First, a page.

The Iowa State Fair, which dates back to 1854, is the largest event in the state each year and one of the most popular state fairs in the country. Held annually in Des Moines, it features a variety of agricultural exhibits, livestock shows, and entertainment. Because the fair is held in the fall, six months before the caucuses, it’s also a very popular place for presidential candidates to campaign.
Among the popular tourist destinations in Iowa are the Bridges of Madison County, made famous by the 1992 book of the same title, and later the 1995 movie adaptation. While the book didn’t make our list (it hasn’t aged particularly well, in our opinion), we’d love to drive the Covered Bridges Scenic Byway, which runs through John Wayne’s hometown of Winterset.
The Life and Times of the Thunderbolt Kid
by Bill Bryson
Setting: Des Moines, IOWA, 1950s
Bill Bryson is famous for his humorous travel writing, but in this nostalgic and hilarious memoir, he reflects on growing up in middle-America in the 1950s, squarely in the baby boomer generation. Using his childhood imaginary superhero persona to tell his story, he recounts growing up in Des Moines during a simpler time.
The Book Girls' Say... If you've never read a Bill Bryson book before, then we'll just warn you that you'll get both a great book and an ab workout from laughing so hard, especially when listening to the audio version with Bryson's deadpan narration.
This book is also featured on our list of Must-Listen Audiobook Memoirs.
Book Girls' Readers Rate This Book ⭐⭐⭐⭐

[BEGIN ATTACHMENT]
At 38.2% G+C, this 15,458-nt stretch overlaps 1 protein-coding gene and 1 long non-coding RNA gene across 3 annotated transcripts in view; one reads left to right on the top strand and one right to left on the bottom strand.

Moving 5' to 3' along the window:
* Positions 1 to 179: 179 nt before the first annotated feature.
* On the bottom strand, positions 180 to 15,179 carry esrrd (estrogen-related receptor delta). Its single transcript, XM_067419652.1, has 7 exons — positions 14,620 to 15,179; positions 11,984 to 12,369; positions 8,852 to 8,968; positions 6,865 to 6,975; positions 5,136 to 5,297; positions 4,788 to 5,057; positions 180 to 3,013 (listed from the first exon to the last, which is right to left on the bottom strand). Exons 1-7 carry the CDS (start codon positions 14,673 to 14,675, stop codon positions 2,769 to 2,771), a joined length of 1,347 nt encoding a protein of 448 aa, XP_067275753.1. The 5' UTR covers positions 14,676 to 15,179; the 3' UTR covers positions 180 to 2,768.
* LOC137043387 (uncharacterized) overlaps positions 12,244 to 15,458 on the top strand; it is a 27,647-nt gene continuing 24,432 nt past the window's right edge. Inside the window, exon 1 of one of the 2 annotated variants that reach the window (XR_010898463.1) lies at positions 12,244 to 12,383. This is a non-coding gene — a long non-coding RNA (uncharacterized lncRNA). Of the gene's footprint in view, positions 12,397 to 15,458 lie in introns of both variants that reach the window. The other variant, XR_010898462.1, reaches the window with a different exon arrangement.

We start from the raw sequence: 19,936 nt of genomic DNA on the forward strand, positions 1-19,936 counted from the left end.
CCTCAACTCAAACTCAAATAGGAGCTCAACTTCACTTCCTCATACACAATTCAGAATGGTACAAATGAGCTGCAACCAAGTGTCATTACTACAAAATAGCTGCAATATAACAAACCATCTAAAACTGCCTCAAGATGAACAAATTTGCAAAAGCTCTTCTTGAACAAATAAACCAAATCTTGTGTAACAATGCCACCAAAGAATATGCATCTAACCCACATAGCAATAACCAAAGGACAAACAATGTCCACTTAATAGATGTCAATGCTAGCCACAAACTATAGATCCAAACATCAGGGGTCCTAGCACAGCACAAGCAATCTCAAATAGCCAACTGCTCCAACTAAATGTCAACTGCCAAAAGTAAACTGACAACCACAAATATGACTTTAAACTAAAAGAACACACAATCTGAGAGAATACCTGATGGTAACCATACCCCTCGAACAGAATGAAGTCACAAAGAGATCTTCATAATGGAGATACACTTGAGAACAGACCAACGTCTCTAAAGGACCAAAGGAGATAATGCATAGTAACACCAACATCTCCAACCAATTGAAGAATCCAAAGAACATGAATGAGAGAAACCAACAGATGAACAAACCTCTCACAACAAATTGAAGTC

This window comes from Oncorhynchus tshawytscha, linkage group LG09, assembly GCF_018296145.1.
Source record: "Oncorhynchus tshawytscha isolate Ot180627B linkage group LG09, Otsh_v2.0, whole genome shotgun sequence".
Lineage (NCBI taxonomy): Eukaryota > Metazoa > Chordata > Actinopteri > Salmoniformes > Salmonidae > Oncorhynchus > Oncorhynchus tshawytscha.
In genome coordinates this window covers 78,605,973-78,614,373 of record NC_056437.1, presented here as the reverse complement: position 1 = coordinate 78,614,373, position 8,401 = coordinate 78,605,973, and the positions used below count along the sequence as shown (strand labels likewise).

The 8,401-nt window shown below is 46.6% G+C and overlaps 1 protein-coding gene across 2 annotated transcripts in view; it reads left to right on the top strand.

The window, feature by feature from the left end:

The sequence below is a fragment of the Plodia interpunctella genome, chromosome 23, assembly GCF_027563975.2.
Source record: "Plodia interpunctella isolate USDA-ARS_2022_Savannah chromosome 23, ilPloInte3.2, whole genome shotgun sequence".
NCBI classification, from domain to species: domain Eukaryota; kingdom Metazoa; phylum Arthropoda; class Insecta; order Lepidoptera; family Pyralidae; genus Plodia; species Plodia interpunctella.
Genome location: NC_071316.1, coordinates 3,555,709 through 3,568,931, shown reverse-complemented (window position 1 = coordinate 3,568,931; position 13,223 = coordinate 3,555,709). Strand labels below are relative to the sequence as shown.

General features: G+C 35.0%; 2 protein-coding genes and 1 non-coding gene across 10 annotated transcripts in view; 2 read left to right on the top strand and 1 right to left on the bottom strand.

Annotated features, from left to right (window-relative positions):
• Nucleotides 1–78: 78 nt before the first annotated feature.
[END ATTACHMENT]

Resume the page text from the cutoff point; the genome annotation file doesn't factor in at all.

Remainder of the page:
90% Would Recommend to a Friend
A Thousand Acres
by Jane Smiley
Setting: Rural IOWA, 1970s
This 1992 Pulitzer Prize-winning literary novel is a retelling of Shakespeare’s King Lear, with the setting moved to the Great Plains in the 1970s. The story follows the lives of three sisters, Ginny, Rose, and Caroline, as they navigate the complexities of their relationships with their father, Larry, and each other.
When Larry decides to divide his thousand-acre farm among his daughters, it seems like a generous and fair gesture. But as the sisters begin to make decisions about the land and their futures, long-buried resentments and secrets come to light, threatening to tear the family apart.
As he ages, Larry’s drinking escalates, and his daughters are left to deal with him on top of responsibilities to the land, their cutthroat lenders, and their difficult husbands.
The Book Girls Say… This modern, feminist retelling of King Lear is said to be dark and dramatic, with some departures from its inspiration. It’s also fast-moving and draws you in quickly despite being a character-driven and lyrical look at midwestern farm life.
The Sunshine Girls
by Molly Fader
Setting: IOWA, 1967 and 2019
This dual-timeline novel opens in 2019 at the funeral for BettyKay in a small town in Iowa. BettyKay’s daughters are shocked when Hollywood movie star Kitty Devereaux walks in and places something into their mother’s casket. Over the course of the weekend, BettyKay’s daughters discover a whole other side to their mother as Kitty shares stories of their lifelong friendship, which all began in 1967 at a St. Luke’s Nursing School in the fictional town of Greensboro, Iowa.
BettyKay grew up on a farm in the Midwest and risked everything to attend nursing school against her parent’s wishes. Her assigned roommate, Kitty came to Iowa to escape her past in Atlanta, but already had her sights set on Hollywood. The two, having little in common, became unlikely friends. Another new student, Jenny, completed their trio. Jenny had aspirations of becoming a doctor, but she knew that the combination of being a woman and being Black meant that the odds were stacked against her in the late 60s.